I watched Jane Fonda on OWN the other day...She told her story and shared the lessons she's learned in 74 years. I sat on the couch for an hour totally captivated. She said something that not only resonated with me, it continues to play in my mind over and over, "We are not meant to be perfect. We are meant to be whole."
I just need to make that my mantra and marinate in it for a while. Whatever your faith or belief system, you can't deny the weight and truth of that simple line. Perfection is unattainable, but wholeness seems like something to hope for.
The Ugly Cycle
I know so many of us deal with the struggle to do everything or to be everything to everyone. I think women deal with this more than men do, though I'm not really sure why. We take on so much, expect ourselves to handle it seamlessly, and then feel like failures when we can't. In my case, I either get discouraged (and self-medicate with a pint of Ben & Jerry's) or feel this drive to do things that are completely unrealistic, setting goals that I know I can't live up to. You can't climb Everest when you barely make it down the block.
I need to be fine with just making it "down the block". I will never _____ as well as _______. And that's ok. (Fill in the blank. I could fill it in several times over.) I may not have _______, but that's ok. Again, take your pick. We all have these areas that rob us of our mental energy. Satisfaction is not something that our culture breeds. Everything pushes us for more. Be more, do more, buy more. I'll admit, I even had to take a brief hiatus from Pinterest. (I think Pinterest should come with a warning: If at any time you feel inadequate, stop pinning and see your doctor immediately.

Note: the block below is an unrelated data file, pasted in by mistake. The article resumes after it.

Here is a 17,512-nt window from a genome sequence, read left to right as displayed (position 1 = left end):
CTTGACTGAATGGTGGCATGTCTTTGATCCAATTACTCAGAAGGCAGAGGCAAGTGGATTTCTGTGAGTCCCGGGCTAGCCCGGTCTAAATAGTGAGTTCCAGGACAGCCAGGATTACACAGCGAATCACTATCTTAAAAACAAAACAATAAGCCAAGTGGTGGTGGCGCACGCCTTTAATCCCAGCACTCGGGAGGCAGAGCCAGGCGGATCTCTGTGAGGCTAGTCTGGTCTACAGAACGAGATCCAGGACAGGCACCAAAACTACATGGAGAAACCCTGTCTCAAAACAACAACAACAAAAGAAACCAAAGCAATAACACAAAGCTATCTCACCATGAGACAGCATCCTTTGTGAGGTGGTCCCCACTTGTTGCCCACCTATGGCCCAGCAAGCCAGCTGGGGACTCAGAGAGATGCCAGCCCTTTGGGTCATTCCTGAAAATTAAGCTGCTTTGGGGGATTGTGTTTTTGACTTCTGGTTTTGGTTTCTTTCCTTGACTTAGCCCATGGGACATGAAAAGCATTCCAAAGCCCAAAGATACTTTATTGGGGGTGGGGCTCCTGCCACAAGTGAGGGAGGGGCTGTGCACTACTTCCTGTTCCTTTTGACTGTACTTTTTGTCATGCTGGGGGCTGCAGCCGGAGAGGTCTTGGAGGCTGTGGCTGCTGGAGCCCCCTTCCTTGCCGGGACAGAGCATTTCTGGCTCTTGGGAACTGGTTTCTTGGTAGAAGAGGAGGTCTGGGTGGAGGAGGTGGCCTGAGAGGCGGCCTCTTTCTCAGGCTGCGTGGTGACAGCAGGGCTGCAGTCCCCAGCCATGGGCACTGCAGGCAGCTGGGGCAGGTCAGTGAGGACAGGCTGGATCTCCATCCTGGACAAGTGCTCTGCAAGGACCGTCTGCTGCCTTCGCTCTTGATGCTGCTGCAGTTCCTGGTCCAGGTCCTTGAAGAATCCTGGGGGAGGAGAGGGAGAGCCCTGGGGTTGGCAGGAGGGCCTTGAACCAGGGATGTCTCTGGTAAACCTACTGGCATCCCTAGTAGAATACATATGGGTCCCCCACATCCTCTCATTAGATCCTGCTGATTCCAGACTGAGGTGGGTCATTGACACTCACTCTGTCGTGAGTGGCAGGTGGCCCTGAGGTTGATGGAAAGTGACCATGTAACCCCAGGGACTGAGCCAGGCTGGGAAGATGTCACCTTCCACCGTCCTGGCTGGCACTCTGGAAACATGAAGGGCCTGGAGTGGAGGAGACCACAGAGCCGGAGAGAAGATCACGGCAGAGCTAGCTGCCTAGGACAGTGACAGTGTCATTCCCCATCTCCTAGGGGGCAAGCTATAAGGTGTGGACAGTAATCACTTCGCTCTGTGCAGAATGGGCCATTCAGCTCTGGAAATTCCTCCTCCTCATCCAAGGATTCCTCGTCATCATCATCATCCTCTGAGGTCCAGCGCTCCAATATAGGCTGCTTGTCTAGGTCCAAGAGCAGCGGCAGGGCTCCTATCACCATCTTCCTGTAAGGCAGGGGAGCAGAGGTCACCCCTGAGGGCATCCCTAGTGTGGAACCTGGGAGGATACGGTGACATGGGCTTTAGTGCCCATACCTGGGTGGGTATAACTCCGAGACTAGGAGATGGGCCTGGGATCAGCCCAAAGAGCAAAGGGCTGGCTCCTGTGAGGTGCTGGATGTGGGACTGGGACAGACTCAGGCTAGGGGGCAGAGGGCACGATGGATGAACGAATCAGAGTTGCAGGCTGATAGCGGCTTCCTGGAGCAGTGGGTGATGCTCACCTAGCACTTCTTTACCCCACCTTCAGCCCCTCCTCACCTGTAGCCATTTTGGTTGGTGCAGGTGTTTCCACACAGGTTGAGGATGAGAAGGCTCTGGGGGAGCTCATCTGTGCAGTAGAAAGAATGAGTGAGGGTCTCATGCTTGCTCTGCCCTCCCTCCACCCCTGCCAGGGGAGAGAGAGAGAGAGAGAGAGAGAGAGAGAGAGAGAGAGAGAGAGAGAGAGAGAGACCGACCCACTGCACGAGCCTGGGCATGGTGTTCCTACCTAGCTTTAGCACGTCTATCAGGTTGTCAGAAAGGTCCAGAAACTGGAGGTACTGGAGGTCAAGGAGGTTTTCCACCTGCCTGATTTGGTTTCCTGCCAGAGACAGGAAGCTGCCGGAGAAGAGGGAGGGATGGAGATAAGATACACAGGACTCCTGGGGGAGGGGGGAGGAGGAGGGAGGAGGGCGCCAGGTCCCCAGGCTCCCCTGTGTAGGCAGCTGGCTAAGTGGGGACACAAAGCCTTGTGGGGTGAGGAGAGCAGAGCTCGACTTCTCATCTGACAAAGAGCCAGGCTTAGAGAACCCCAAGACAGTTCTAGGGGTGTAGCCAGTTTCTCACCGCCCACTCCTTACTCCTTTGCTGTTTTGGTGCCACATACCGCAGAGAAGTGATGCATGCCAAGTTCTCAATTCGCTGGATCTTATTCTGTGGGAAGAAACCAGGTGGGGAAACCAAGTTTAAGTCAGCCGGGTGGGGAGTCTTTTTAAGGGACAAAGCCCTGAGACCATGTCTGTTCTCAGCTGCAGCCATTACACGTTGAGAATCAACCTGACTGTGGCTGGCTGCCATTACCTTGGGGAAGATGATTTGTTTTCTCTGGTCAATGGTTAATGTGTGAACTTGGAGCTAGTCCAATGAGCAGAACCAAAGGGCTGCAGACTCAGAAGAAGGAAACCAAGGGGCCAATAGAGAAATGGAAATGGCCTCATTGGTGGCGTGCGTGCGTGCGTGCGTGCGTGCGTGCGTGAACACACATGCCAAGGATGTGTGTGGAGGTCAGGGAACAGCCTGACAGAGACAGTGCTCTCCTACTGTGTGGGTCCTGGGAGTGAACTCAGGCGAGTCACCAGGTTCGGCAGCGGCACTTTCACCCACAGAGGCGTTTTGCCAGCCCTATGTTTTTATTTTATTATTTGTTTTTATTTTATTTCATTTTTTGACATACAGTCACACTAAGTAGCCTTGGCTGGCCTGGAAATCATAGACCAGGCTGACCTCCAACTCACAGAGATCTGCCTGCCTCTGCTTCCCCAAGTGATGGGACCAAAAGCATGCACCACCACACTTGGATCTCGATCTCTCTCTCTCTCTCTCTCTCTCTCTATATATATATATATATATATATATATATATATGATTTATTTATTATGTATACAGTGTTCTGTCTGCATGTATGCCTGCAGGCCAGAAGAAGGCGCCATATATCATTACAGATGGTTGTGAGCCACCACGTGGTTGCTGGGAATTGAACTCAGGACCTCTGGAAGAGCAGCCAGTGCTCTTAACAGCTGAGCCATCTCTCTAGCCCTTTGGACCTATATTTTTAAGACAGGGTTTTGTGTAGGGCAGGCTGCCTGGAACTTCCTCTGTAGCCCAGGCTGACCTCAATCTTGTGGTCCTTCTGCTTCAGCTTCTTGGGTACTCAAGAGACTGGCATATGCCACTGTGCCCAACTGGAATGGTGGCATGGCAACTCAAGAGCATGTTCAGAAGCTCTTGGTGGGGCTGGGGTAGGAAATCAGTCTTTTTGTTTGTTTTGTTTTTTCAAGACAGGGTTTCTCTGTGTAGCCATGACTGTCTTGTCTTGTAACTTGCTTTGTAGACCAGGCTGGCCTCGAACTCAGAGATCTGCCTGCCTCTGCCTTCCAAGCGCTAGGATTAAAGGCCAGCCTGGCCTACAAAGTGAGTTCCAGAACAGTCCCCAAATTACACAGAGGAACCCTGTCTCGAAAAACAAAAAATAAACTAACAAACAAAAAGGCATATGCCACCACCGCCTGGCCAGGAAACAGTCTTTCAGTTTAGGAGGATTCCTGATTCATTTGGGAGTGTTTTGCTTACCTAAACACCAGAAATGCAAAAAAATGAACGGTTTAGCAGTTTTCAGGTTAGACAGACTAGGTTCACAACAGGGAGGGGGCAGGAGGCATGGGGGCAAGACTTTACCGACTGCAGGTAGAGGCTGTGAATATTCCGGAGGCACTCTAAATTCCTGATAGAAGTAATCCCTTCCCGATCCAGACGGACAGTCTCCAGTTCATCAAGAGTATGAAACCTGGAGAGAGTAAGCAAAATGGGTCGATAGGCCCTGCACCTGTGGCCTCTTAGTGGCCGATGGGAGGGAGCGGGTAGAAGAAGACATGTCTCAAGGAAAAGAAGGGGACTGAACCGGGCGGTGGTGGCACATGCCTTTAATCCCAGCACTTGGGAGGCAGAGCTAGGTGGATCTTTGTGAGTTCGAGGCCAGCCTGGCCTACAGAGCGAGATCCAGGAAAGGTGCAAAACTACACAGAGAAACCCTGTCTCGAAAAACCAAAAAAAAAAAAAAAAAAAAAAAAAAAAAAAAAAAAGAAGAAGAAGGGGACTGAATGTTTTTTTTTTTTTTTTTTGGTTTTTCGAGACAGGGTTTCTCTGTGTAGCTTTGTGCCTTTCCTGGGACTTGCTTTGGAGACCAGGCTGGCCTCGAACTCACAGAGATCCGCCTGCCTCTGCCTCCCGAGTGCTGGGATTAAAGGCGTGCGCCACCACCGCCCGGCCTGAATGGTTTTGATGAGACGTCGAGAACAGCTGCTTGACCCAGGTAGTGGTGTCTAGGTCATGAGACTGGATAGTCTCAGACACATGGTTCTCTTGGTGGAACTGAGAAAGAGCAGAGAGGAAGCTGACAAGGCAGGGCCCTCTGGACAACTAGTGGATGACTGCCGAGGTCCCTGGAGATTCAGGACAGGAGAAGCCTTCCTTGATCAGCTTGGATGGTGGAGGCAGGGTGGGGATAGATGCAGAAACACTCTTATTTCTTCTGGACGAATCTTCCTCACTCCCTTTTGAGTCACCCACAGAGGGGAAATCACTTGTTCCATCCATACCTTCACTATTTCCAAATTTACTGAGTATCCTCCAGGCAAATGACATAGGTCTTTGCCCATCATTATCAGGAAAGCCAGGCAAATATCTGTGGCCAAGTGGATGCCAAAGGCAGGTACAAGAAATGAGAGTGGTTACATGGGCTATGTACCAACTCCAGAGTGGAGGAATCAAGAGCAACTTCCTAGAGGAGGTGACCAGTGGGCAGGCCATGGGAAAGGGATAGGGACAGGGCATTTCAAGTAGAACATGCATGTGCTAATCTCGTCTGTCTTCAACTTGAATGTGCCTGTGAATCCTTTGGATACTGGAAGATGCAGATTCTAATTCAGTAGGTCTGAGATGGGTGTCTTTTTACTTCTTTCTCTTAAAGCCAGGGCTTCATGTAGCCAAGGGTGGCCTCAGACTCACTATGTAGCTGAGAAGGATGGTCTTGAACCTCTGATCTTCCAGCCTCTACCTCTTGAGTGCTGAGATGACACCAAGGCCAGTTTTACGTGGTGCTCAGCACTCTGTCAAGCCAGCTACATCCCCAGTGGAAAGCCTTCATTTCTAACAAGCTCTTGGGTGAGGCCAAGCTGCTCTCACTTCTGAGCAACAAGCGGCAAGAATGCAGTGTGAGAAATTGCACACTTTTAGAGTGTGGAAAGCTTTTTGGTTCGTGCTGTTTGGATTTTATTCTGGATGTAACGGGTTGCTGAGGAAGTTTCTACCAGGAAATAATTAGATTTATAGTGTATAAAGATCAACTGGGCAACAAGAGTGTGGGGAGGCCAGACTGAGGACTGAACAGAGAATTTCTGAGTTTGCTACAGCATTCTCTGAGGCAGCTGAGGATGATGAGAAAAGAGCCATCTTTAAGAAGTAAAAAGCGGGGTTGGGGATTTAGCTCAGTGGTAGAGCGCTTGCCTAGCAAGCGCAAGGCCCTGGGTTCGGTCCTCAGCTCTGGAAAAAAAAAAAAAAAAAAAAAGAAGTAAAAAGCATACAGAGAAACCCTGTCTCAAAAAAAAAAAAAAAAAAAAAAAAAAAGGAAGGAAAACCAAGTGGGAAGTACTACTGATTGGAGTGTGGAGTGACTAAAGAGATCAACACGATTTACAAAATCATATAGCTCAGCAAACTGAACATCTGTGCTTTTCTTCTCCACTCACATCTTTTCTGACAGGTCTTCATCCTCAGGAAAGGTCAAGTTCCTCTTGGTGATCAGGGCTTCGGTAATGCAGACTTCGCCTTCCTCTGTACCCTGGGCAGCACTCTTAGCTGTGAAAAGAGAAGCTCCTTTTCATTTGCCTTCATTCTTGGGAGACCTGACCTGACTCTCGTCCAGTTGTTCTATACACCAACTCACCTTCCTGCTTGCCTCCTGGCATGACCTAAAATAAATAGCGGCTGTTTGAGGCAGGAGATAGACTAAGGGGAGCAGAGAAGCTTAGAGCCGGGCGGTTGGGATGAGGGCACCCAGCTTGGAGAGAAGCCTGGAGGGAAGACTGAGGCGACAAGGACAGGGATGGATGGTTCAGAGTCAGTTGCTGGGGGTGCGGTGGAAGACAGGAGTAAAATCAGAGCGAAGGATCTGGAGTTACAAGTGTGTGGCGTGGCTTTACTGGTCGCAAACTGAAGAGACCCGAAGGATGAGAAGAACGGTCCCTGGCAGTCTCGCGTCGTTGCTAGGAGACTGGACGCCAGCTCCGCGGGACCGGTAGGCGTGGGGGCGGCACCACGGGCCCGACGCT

The older I get, the more I appreciate transparency in people. I'm drawn to people who are just straight forward about how screwed up they are. I can relate. I'm working on this brand of honestly in my own life. For a long time, a "keep smiling and plod along" approach was my coping mechanism that served me well at certain points in life. But now I find that too often I am playing a role instead of being honest about what's really happening internally. Thankfully, I have a husband who can read those moments and brings a healthy dose of reality to pull me out of it.
I know with every fiber in my being that my personal growth towards being whole happens in community. Sometimes I sense an internal shifting in conversations between friends where we laugh and cry and find that our stories are really not all that different. This connectedness feels like the beginning of wholeness. If I can see your story as as a part of my own, then suddenly your healing process becomes a part of my journey. Even if I cannot relate to one other thing in your life, I can recognize the common road we share.
I'm not even totally sure what wholeness looks like, but Ms. Fonda sounds like she's found her version of it. it only took 74 years...It seems to show up in stories of people who have survived great loss and pain and still have the capacity for laughter. Real deep-down guttural laughter, the kind that knows the necessity of its own existence to survival.
Ironically enough, this is my 100th post. Thanks to those of you still reading it. Love and thanks to those of you who read my very first post (all 5 of you) and continue to follow this journey. This started as an idea that would not leave my brain and evolved into what it is now. The temptation to compare creeps up, but I'm going to try to "practice what I preach" and enjoy where it's taken me so far.
Q: What words describe the journey to wholeness that you're on?